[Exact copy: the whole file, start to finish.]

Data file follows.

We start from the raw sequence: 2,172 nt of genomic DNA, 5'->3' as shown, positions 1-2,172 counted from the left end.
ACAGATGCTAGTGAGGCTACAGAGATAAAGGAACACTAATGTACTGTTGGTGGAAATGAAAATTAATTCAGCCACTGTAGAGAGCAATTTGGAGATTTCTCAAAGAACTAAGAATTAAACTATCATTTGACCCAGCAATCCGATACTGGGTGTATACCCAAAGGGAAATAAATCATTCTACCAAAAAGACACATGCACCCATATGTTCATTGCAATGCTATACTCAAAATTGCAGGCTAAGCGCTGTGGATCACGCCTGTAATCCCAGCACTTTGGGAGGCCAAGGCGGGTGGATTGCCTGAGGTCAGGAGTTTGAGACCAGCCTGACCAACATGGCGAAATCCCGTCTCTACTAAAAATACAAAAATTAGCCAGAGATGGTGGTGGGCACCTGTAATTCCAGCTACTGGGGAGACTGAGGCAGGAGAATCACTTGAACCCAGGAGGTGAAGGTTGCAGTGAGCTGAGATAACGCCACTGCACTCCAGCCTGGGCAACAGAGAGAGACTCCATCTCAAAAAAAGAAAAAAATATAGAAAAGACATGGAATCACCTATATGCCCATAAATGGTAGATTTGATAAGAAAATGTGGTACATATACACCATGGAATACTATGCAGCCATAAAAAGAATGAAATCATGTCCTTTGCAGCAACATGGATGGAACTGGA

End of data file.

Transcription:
We start from the raw sequence: 2,172 nt of genomic DNA, 5'->3' as shown, positions 1-2,172 counted from the left end.
ACAGATGCTAGTGAGGCTACAGAGATAAAGGAACACTAATGTACTGTTGGTGGAAATGAAAATTAATTCAGCCACTGTAGAGAGCAATTTGGAGATTTCTCAAAGAACTAAGAATTAAACTATCATTTGACCCAGCAATCCGATACTGGGTGTATACCCAAAGGGAAATAAATCATTCTACCAAAAAGACACATGCACCCATATGTTCATTGCAATGCTATACTCAAAATTGCAGGCTAAGCGCTGTGGATCACGCCTGTAATCCCAGCACTTTGGGAGGCCAAGGCGGGTGGATTGCCTGAGGTCAGGAGTTTGAGACCAGCCTGACCAACATGGCGAAATCCCGTCTCTACTAAAAATACAAAAATTAGCCAGAGATGGTGGTGGGCACCTGTAATTCCAGCTACTGGGGAGACTGAGGCAGGAGAATCACTTGAACCCAGGAGGTGAAGGTTGCAGTGAGCTGAGATAACGCCACTGCACTCCAGCCTGGGCAACAGAGAGAGACTCCATCTCAAAAAAAGAAAAAAATATAGAAAAGACATGGAATCACCTATATGCCCATAAATGGTAGATTTGATAAGAAAATGTGGTACATATACACCATGGAATACTATGCAGCCATAAAAAGAATGAAATCATGTCCTTTGCAGCAACATGGATGGAACTGGA